repayment and loss mitigation options available to you if you do not have a
Contact a free HUD-housing Counselor. Never pay up front for mortgage
assistance. Make sure any housing
counselor is HUD-certified here: HUD free
counselors and info
What about property taxes and homeowner’s insurance?
your account is escrowed (meaning the taxes and insurance are paid through your
mortgage payment, the mortgage company should continue to pay them during the forbearance.
Borrowers who do not
have an escrow account should continue to pay their property taxes,
insurance, HOA fees, and other home-related items directly, if possible.
Problems with COVID Forbearances or other mortgage company
Borrowers who believe they have
been improperly denied a forbearance or have other problems with their
servicer should submit a complaint to the Consumer Financial Protection
Bureau using its complaint portal.
whose mortgage companies are regulated by the North Carolina Commissioner of
Banks can file a complaint here NCCOB
U.S. Census: The U.S. Census count is still underway though the U.S. Census Bureau has adjusted 2020 Census operations to accommodate participation during the COVID-19 pandemic. Changes include:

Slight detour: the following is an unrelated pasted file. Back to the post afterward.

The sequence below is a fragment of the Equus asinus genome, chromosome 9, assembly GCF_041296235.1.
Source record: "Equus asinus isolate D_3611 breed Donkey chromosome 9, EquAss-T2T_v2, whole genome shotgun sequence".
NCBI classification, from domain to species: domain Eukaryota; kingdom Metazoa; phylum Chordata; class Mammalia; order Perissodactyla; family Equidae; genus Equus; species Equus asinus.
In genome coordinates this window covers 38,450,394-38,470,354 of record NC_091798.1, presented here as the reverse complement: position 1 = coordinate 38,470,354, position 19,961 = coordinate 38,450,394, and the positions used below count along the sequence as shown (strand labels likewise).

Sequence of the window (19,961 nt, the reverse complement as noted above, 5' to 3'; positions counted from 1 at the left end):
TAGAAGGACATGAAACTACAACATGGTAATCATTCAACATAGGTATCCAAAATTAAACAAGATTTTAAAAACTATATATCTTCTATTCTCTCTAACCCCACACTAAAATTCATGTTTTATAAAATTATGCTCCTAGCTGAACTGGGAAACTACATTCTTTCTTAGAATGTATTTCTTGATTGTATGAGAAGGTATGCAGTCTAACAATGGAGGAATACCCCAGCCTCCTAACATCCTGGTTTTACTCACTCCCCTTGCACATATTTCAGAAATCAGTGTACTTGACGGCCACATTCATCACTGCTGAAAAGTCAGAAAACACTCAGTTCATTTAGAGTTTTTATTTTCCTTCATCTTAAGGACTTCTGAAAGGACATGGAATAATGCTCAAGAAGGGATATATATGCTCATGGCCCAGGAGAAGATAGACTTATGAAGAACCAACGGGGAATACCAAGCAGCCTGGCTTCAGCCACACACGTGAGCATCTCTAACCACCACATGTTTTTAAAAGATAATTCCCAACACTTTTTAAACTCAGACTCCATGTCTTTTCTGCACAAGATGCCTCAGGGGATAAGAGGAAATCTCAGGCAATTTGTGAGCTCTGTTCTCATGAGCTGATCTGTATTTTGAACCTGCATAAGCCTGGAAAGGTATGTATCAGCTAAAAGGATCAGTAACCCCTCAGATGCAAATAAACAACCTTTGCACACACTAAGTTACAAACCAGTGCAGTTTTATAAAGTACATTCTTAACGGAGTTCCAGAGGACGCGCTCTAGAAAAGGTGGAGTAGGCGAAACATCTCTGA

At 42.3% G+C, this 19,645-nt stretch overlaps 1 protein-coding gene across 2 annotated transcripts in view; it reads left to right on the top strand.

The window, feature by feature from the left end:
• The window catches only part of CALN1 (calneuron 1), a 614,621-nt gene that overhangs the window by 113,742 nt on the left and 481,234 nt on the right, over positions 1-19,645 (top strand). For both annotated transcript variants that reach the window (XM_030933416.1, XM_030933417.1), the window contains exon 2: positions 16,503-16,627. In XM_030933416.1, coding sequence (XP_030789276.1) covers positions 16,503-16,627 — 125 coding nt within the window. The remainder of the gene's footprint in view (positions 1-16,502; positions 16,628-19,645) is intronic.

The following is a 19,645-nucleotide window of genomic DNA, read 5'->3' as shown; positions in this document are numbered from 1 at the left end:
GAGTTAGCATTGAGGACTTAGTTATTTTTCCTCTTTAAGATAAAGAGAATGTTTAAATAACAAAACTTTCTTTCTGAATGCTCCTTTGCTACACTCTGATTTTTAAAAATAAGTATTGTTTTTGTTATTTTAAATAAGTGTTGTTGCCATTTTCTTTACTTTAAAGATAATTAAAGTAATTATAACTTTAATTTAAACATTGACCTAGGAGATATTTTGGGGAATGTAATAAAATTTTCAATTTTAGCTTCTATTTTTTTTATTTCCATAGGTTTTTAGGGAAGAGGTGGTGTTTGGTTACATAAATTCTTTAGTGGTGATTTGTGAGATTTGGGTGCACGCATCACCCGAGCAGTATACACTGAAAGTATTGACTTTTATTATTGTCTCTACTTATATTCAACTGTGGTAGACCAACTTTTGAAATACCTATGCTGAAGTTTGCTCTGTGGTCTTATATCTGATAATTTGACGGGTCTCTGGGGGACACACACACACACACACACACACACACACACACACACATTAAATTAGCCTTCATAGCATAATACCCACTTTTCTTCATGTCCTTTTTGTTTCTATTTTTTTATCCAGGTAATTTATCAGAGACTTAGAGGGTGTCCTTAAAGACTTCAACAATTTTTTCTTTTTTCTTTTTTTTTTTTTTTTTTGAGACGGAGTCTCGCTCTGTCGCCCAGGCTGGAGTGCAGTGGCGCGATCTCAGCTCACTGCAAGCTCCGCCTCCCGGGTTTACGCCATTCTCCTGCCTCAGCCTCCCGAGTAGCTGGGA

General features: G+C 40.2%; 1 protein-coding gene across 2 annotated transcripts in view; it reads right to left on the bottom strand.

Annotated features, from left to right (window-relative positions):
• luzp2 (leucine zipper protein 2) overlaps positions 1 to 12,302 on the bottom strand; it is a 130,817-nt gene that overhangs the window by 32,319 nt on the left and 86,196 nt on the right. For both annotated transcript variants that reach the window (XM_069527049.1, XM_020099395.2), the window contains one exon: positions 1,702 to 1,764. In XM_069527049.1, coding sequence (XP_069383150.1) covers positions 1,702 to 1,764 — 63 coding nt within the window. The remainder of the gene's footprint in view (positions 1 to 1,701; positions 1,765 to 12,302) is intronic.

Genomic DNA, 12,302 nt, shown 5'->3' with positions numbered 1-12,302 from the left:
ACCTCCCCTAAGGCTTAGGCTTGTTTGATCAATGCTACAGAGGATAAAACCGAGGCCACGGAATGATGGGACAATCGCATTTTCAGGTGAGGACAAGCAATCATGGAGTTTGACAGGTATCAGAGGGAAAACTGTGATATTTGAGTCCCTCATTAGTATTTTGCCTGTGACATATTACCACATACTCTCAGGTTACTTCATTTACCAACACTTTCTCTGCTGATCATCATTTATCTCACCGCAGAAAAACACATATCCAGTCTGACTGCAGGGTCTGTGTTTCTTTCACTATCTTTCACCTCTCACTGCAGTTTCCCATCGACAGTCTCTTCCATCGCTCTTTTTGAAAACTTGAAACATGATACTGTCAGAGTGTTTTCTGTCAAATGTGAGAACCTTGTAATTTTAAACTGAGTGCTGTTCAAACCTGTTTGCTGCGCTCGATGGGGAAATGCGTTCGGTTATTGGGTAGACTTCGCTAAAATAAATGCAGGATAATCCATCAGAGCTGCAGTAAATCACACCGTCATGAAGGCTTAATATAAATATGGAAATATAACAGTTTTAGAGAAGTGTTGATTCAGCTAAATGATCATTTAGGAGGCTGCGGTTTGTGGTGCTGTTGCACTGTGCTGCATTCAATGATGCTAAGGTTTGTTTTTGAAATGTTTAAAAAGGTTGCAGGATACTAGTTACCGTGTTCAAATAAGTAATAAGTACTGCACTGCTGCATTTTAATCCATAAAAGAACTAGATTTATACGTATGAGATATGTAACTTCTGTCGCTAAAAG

Self-Response deadline (online, mail, phone) has been moved to October 15.
Door-to-door counts by Census workers has ended.
Respondents are urged to respond to the count online if possible.
Jury trials in Mecklenburg County will resume the week of November 16th. You should have received updated court dates or jury summons if applicable to your situation. (October 21)
N.C. Courts delay cases, will reopen June 1, 2020: (May 21) Chief Justice Cheri Beasley issues an order outlining how courts will expand operations after June 1 and new procedures that will go into effect. Read the order.
(May 20) From the Office of the Clerk of Superior Court, Mecklenburg County: “Given ongoing concerns about COVID-19, a soft reopening of Mecklenburg County Courts will begin on June 1, 2020. Mecklenburg County Courts will employ a phased-approach in which courtroom operations will expand based on priorities set forth by Chief Justice Beasley.
Mecklenburg County Courts will implement safety protocols to restrict the number of courts operating and the number of occupants in the courtrooms. Such protocols are necessary to ensure the safety of court personnel, court partners and the public.
Court docket sizes will be significantly reduced and Court partners and litigants should expect some delay in the scheduling of court matters.”
(April 3) N.C. Chief Justice Cherie Beasley issued an order postponing court cases to June 1.
Domestic violence hearings for protective orders
If the proceeding can be conducted remotely
Cases where there is a constitutional or statutory right to an immediate hearing.
(March 16) North Carolina Supreme Court Chief Justice Cherie Beasley directed local courts to postpone most cases in district and superior court for at least 30 days beginning March 17, 2020. Exceptions include: